However, gaming PCs can be noisy if any parts fall loose or shake against the device’s casing. And as machines mature, they collect debris, preventing fans from operating correctly and causing additional noise.
Ways to silence a loud gaming PC
If your gaming PC is abnormally loud, you might wonder how to silence it! That’s especially true if you have an upcoming tournament or hours-long tournament, which can put extra strain on the system, causing more noise.
And that also goes for gamers like myself who take a whole day off work from time to time just to play some of the latest AAA titles in single-player mode.
Here are a few tips to quiet your loud gaming PC:
Remove loud components
Switching from a mechanical hard drive to an SSD can dramatically improve sound quality. SSDs are entirely silent, and they can even increase the speed of your PC.
PSUs can be very loud because of the heat generated and the large fan used for cooling. Fortunately, many PSUs are now programmed to be silent. Some even shut down their cooling fan when not in use.
A brief web search for quiet power suppliers will turn up countless results. Of course, it’s best to stick with a trusted brand when purchasing computer gear.
Your GPU also generates a lot of heat, which causes the GPU fan to be very loud when it attempts to cool your system. If changing the GPU fan proves impossible, try adding a brand new graphics card.
When shopping for a GPU, look at vendors that have made an effort to minimize fan noise. If efficiency isn’t a primary consideration, consider a passive model with no fan. However, I recommend against this option for most systems.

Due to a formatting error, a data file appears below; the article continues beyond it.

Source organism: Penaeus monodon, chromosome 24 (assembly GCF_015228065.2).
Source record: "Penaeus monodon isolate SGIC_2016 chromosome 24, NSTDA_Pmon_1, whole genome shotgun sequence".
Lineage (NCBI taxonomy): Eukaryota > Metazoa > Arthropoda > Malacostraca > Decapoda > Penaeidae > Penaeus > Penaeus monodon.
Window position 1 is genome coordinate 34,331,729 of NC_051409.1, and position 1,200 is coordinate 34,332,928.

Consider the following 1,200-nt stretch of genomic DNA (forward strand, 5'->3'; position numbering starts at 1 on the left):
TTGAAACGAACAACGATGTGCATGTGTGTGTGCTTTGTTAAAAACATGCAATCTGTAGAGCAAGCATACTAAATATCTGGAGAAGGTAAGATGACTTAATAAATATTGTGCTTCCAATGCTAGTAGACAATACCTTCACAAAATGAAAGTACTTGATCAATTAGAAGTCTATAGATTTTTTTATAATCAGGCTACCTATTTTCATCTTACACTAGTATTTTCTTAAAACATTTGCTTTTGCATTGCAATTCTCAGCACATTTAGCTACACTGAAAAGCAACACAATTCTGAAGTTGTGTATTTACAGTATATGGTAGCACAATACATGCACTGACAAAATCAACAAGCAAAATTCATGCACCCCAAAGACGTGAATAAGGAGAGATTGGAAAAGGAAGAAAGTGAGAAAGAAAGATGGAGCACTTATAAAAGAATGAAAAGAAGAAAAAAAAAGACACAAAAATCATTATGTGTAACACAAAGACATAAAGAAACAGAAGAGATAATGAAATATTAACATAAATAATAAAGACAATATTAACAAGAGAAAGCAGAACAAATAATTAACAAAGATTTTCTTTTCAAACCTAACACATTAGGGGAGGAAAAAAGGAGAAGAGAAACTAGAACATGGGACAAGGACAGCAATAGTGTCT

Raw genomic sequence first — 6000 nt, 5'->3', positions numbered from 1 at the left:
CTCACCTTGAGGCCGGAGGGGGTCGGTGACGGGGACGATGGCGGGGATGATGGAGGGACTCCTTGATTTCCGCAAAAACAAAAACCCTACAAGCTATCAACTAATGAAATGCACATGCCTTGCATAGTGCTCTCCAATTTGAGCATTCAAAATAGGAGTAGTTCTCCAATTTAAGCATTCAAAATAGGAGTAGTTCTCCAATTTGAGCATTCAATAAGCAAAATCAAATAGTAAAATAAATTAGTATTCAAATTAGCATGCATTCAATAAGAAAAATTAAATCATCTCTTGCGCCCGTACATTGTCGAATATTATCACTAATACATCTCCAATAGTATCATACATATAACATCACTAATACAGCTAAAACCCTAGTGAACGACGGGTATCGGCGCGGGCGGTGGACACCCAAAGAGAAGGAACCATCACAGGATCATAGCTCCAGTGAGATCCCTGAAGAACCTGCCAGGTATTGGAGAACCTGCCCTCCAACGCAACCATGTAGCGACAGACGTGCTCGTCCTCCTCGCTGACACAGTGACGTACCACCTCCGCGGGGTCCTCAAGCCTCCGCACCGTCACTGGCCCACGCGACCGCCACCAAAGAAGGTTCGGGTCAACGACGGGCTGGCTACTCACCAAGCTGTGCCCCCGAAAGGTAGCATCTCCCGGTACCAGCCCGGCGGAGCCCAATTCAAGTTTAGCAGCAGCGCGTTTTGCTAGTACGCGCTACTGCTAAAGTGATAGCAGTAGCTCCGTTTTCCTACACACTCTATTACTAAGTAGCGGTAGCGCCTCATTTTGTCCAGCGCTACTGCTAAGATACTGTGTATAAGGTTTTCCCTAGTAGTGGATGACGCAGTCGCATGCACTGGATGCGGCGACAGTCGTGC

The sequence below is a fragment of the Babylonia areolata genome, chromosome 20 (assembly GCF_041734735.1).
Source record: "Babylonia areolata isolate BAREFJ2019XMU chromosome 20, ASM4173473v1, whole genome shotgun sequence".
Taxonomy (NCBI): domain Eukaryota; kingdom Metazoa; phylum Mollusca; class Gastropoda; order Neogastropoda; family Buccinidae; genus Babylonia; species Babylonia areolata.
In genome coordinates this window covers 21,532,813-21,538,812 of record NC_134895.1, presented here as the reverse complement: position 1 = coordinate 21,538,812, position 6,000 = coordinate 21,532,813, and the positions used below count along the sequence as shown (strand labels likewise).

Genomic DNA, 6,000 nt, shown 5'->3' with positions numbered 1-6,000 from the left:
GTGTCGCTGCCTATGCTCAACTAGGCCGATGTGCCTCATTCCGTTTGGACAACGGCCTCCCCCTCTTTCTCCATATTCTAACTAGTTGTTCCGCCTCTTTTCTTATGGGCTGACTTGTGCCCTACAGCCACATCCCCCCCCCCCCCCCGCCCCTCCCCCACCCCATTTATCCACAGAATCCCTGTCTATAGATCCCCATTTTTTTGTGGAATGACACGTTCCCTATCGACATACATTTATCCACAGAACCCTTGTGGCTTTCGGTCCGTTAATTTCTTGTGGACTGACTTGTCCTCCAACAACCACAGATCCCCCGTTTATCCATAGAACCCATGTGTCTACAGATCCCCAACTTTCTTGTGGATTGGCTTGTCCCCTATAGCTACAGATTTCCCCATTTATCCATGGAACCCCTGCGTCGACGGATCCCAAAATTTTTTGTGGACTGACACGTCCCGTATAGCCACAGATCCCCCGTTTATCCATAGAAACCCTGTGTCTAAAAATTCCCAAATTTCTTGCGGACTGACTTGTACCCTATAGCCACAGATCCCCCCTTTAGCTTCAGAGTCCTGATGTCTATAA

Utilize quiet case fans
Case fans are one of the most audible components of any device. Although they’re necessary for cooling the mechanics, they don’t have to be loud. However, the bigger the fan, the noisier it is in general.
Fans come in regular sizes of 80mm, 120mm, 140mm, and 200mm. You’ll need a case that suits your make and model.
The Noctua NF Premium Case Fan is an exceptional noise-reducing model. In the corners of these devices are silicone anti-vibration pads. These parts reduce motion distribution to the rest of the machine, resulting in lower volumes.
While the most common sized fan is 120mm. And installing larger fans where possible contribute to the less overall noise.
How? By requiring fewer RPMs to move the same amount of air. The larger fan blades will move a greater air volume, making the total demand speed up considerably less.
I discuss how you can add fans to your computer in this article if you need to know more.
Add a fan speed controller
Your motherboard controls the fan on your CPU, increasing or decreasing its speed in response to the system’s temperature. However, not all case fans are this adaptable. Instead, they’re usually switched on and operating at the same rate regardless of the device’s temperature.
By installing a fan controller, you can help your system fans function more efficiently and quietly. By setting up a fan curve profile using the controller’s software, you can achieve a harmonious balance between fan speed and noise.
Install vibration-resistant fan mounts
As stated previously, some case fans have anti-vibration pads. These pieces can be very efficient, but they don’t target other components that could produce loud noises.
One significant area where vibrations can be transmitted is through the mounting screws. By mounting your fans on anti-vibration fan mounts, you can effectively quiet your PC.
Manage your cables
Cables that aren’t well-arranged can get in the way of other components. If they block airflow, your device can become hotter than necessary, requiring louder fans to remove the excess heat.
By handling your computer’s internal cables correctly, you can improve airflow, minimize heat, and thereby reduce noise.
To keep all cables out of the central airflow route, use various zip ties, strings, or cable routing.
Suggestion: If you want more information about making your gaming PC quieter, please read the other article I wrote, giving you some tips to get your computer quieter.
Although gaming PCs are powerful, their fans don’t have to be excessively noisy. In fact, a noisy computer is often indicative of damage or something that isn’t happy.
In certain instances, placing the unit on a metal surface will create noise. If it’s something that simple, choose a new playing desk! Or relieve the device with sound insulation.
For additional advice and helpful tips on how to silence your gaming PC, Optimum Tech has produced the following video: